In this project, we study how different climate scenarios and subsequent climate changes can affect the farming of salmon and cod in Norway.
01. Jan 2021
31. Dec 2023
University of Stirling, Scotland and Institute of Marine Research, Norway
Aquaculture is a key to increased fish production to meet the worlds growing demand for food. However, climate change threatens global food production, including seafood.
Aquaculture producers must be equipped with knowledge on how the farm environment is changing and the effects it may have on production, in order to maintain productivity and sustainability.
Climate change will affect many different aspects of aquaculture production, and the impact of climate change will vary considerably within the sector, as well as the ability to adapt and respond.
Production at an aquaculture site is influenced by many different climate, biological, and environmental factors that vary spatially and temporally. Together with management decisions and socio-economic issues, these factors create a complex system with several different interconnected components that must be considered to successfully farm an aquaculture species.
Multiple climate stressors, how they interact, and their singular and compound effects, are recognised as an area that needs attention to maintain or increase aquaculture production under climate change. The health status of fish is a predictor of production success and sustainability, therefore, understanding the impacts of climate change on fish health necessitates a holistic approach.
Insight aims to establish a better understanding of the impacts and interactions of climate-related stressors on fish health.
- Evaluate the effects of new climate scenarios on aquaculture production in Norway
- Evaluate compound effects of climate change and production practices, like increased temperature, reduced dO2, parasite treatments, handling and/or diseases on fish health
- Evaluate the complexities of climate change in commercial production settings
- Develop new tools to study the effect of environmental conditions on fish health
- Disseminate information on climate change & aquaculture to a wide range of stakeholders
What we do
There is an urgent need to consider how climate change impact on local farm setting and variability should be addressed and how biological thresholds and tipping points are identified. SIS Insight focuses on understanding the impacts and interactions of climate-related stressors on aquaculture, especially how the fish health of Atlantic salmon and cod is affected.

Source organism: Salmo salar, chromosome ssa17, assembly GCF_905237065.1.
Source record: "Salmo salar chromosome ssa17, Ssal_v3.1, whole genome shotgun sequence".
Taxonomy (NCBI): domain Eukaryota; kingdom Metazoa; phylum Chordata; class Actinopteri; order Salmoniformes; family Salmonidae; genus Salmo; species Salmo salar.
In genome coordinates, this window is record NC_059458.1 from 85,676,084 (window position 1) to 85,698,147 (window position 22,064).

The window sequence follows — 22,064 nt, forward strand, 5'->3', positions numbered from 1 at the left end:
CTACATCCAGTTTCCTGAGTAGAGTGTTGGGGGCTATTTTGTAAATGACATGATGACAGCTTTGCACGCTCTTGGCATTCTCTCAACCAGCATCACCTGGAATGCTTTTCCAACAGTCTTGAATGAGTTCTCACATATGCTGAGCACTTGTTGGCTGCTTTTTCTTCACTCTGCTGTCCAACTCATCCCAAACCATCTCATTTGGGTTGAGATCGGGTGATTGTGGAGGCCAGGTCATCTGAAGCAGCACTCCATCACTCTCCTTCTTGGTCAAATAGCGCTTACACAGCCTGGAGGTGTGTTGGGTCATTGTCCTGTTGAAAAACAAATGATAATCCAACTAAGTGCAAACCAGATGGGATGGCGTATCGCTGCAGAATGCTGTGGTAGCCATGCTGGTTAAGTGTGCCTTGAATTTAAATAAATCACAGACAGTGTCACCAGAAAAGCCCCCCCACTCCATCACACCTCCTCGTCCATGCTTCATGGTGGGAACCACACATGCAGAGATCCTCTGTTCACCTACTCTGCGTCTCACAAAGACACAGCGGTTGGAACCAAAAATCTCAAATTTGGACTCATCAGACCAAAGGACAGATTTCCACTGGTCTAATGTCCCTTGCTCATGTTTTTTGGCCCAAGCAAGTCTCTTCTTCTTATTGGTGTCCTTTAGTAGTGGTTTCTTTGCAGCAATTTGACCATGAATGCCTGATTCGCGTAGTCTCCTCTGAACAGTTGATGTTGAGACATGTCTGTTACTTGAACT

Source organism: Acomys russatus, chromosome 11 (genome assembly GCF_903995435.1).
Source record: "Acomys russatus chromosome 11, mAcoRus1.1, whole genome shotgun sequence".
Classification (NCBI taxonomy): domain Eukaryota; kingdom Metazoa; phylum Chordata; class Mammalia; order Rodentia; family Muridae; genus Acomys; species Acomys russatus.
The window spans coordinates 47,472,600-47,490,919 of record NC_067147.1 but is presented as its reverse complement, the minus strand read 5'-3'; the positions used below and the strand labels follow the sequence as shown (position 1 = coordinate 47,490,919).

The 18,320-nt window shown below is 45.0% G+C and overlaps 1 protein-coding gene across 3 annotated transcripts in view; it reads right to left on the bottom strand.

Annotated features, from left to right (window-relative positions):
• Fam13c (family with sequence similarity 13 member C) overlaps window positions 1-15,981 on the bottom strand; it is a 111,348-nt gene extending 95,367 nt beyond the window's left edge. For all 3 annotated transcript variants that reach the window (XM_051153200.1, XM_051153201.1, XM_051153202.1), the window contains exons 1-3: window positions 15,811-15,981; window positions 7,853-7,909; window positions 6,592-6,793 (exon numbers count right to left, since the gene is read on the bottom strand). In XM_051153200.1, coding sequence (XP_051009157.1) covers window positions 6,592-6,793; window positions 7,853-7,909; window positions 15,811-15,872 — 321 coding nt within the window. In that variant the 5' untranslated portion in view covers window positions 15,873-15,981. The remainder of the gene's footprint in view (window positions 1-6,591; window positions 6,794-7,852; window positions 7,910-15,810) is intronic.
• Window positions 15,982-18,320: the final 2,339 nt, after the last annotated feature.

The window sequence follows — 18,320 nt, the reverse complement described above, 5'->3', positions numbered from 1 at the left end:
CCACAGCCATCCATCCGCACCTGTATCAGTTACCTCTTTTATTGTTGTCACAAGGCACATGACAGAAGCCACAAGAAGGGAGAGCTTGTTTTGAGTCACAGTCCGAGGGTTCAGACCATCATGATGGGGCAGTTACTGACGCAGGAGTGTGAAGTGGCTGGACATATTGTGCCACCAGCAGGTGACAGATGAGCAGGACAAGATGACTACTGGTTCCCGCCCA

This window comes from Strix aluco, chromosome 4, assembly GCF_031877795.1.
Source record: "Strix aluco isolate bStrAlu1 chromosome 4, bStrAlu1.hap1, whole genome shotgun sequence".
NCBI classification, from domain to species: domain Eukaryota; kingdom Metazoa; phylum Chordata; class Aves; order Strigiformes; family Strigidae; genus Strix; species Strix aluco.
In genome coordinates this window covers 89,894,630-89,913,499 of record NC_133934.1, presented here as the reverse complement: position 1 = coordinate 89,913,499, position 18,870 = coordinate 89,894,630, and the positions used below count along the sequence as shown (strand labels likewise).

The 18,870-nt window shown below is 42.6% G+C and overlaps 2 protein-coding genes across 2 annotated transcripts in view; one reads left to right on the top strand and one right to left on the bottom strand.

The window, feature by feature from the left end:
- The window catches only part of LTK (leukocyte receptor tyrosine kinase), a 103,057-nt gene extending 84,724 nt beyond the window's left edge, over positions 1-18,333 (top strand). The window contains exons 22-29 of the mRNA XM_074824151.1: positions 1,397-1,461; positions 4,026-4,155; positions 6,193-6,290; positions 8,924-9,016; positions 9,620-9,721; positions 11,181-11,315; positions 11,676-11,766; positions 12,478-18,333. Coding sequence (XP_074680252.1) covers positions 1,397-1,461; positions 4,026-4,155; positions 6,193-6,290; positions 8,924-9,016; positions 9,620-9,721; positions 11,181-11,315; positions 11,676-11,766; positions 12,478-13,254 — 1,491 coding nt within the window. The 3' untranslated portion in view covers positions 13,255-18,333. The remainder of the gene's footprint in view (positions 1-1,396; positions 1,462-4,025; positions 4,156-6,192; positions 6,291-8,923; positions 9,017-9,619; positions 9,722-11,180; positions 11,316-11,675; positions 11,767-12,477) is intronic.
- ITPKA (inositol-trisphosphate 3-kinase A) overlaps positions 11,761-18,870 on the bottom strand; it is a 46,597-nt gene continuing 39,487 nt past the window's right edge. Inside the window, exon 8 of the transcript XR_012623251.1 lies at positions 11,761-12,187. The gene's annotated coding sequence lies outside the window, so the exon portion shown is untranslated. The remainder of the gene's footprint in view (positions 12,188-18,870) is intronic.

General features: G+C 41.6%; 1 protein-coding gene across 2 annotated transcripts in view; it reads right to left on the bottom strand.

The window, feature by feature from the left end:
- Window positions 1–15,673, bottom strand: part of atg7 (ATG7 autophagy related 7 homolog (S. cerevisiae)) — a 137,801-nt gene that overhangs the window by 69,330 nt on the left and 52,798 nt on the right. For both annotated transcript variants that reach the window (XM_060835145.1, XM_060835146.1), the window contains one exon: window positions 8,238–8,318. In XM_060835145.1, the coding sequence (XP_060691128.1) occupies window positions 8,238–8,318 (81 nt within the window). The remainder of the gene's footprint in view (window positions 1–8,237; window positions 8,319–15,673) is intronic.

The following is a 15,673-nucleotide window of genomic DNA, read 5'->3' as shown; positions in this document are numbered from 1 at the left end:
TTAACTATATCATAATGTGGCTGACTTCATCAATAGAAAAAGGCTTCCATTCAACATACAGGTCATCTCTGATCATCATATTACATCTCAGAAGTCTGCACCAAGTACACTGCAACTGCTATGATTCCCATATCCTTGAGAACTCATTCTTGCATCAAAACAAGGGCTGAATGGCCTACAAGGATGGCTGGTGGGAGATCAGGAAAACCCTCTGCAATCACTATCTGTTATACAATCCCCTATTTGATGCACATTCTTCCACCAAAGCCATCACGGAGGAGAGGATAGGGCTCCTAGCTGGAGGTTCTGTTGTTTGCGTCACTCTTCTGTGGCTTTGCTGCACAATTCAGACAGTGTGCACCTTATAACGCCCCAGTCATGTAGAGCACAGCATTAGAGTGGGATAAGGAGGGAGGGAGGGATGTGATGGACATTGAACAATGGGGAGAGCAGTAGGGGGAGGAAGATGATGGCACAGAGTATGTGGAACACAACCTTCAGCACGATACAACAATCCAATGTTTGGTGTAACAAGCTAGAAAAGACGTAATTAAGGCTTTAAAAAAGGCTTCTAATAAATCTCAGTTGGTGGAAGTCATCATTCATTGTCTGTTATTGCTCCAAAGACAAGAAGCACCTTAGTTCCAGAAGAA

Insight will study 4 main research areas:
- The impact of climate change along the coast of Norway
- Near-future climate stressors in tank-based trials to understand biological responses and adaptations
- Data from different salmon farms to understand the complexities of climate change-aquaculture interactions in commercial settings
- Communication of results to a wide range of stakeholders to address the importance of having climate change and aquaculture impact assessments in focus.
To achive this, we will use theoretical and empirical strategies to evaluate how climate change affects fish health, including historical and current environmental data, future climate projections, environmental and biological models, field data, and controlled in vivo and in vitro fish trials.
Health and its relation to growth and welfare of Atlantic salmon and cod, two important fish species in Norwegian aquaculture, will be the focus.
The project will lead to a greater understanding of the effects of environmental changes on aquaculture, knowledge on how multiple stressors affect environmental thresholds in salmon farming and overall fish health, and ultimately, contribute to securing sustainable aquaculture under the threat of climate change.
Strategic priority areas
Nofima invests its own resources in order to increase competence in useful, relevant and innovative areas and strengthen our position among the leading applied research institutes.
Increasing sustainable macroalgae production in Norway to provide food/feed ingredients
2021 – 2023
Some previous projects
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